(Straight From Nashville is a weekly column written by CMT.com managing editor Calvin Gilbert.)
In times of country music turmoil, you can always turn to the gospel according to Willie.
While a few signs have been signaling the possible decline of bro country, perspective can be found in a short chapter Willie Nelson wrote more than 40 years ago.
Brothers and sisters, please turn to the page with the lyrics of one of his more obscure songs, “Sad Songs and Waltzes,” where one of country music’s true apostles tells us about composing “a true song as real as my tears.”
He goes on to write:
“It’s a good thing that I’m not a star.
You don’t know how lucky you are.
Though my record may say it, no one will play it.
Sad songs and waltzes aren’t selling this year.”
And that says it all about today’s success of bro country … and the hat acts of the ‘90s, the Urban Cowboy era of the ‘70s and any other musical trends that ever existed in country music. At any given time, some things are going to sell, and others won’t.
Nelson wrote “Sad Songs and Waltzes” for 1973’s Shotgun Willie, his first album for Atlantic Records after RCA Records tried for years to mold him into a mainstream country act. The original version was written and released prior to his commercial breakthrough, although he updated the song for his 2006 album, Songbird, and yet again for December Day: Willie’s Stash Vol. 1, a project with his sister and bandmate Bobbie Nelson.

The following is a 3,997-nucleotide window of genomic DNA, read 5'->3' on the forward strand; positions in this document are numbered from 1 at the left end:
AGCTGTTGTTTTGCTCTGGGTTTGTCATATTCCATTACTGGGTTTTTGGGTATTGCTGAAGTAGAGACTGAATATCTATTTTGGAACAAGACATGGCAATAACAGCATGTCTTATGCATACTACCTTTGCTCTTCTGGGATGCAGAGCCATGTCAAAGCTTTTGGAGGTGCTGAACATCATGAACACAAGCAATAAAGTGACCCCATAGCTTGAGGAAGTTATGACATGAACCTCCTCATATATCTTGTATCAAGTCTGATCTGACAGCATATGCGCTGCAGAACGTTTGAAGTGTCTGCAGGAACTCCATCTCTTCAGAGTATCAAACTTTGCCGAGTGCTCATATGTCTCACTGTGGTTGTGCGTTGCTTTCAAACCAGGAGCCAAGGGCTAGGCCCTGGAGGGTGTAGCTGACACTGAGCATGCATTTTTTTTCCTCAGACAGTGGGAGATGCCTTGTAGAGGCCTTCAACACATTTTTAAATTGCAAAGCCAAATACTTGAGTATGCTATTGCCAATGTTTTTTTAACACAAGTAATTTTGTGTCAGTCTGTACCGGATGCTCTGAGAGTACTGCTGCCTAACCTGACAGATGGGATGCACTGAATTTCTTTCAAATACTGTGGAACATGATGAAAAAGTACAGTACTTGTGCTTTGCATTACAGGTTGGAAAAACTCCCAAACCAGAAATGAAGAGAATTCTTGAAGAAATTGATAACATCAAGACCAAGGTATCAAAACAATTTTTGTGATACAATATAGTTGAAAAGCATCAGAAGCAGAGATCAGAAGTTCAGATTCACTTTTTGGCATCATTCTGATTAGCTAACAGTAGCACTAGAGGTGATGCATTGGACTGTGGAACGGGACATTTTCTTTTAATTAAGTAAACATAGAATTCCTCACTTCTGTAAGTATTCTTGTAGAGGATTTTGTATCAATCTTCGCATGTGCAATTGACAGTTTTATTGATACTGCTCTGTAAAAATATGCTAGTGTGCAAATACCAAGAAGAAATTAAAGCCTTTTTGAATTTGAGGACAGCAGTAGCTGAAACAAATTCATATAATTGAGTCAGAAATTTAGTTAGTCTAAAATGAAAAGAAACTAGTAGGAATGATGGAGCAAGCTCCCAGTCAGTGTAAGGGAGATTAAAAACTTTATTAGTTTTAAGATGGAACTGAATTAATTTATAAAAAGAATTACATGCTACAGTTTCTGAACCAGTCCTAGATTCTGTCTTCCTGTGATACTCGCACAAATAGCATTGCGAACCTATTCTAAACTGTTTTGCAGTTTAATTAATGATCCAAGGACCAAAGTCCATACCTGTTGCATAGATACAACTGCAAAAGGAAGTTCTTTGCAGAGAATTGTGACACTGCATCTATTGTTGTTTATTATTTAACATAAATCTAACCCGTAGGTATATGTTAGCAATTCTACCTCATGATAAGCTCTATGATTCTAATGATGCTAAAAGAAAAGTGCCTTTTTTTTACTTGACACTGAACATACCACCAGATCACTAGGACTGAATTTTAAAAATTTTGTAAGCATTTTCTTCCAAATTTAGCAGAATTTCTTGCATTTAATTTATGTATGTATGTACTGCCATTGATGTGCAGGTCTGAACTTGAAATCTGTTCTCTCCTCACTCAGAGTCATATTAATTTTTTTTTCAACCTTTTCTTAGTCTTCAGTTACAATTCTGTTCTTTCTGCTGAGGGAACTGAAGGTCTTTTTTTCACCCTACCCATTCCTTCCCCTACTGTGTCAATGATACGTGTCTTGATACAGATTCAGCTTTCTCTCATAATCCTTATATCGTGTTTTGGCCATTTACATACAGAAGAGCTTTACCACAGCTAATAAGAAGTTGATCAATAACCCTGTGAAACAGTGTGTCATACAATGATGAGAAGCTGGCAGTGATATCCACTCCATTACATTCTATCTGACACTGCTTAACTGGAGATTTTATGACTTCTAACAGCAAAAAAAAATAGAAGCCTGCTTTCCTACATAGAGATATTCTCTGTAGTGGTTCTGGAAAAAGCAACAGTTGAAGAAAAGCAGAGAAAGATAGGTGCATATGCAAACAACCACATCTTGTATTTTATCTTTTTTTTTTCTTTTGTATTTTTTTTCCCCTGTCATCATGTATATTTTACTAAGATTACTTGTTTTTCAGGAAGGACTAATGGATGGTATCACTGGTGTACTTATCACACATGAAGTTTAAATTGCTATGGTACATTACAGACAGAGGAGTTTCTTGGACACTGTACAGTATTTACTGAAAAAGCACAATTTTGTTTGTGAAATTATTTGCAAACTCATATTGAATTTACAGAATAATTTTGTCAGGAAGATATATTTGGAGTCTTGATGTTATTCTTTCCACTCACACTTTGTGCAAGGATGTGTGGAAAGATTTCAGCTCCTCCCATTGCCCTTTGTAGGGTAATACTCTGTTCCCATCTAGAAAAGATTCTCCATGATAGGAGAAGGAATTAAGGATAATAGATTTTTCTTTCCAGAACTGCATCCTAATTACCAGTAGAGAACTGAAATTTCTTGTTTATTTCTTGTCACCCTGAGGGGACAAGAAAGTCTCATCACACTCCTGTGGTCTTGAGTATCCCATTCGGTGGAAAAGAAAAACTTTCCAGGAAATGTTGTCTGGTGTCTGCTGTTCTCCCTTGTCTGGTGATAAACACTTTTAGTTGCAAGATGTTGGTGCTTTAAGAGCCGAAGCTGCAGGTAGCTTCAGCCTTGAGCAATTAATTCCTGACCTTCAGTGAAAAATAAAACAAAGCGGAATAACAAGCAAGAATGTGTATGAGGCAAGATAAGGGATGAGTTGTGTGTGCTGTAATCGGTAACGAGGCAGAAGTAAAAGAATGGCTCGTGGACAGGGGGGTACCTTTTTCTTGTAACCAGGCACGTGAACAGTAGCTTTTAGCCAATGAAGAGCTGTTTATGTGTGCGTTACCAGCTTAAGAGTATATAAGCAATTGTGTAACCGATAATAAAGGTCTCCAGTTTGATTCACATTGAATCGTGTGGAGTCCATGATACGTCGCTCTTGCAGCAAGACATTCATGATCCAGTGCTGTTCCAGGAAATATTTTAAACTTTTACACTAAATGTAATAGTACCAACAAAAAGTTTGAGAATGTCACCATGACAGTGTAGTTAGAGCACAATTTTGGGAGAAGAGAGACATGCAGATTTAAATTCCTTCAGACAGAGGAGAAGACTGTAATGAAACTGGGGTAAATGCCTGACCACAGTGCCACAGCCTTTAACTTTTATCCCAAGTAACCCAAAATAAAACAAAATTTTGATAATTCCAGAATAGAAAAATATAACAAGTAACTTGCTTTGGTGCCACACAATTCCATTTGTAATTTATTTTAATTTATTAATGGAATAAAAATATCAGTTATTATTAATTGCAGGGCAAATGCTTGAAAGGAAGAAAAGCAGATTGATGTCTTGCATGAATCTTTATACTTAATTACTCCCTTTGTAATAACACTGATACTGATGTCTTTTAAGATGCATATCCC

Up until his Red Headed Stranger album arrived in 1975, Nelson really wasn’t selling. But something happened once “Blue Eyes Crying in the Rain” started getting radio airplay. The pendulum swung, and people suddenly loved him.
The pendulum concept — that things swing back and forth every few years — is a familiar one to Nashville’s music industry veterans. When country hits start sounding “too pop” or “too rock” — or too whatever it is die-hard country fans don’t like — it has always swung back and finally rested somewhere closer to the musical center.
It’s sort of like the weather in Nashville. If you don’t like it, wait around a while. It’ll eventually change.
Once the bro country phase has run its course — and it will — there’s no guarantee the pendulum will swing back toward a more traditional sound. But the pendulum has a lot of weight and history behind it. Betting against it makes about as much sense as wagering on the future of gravity.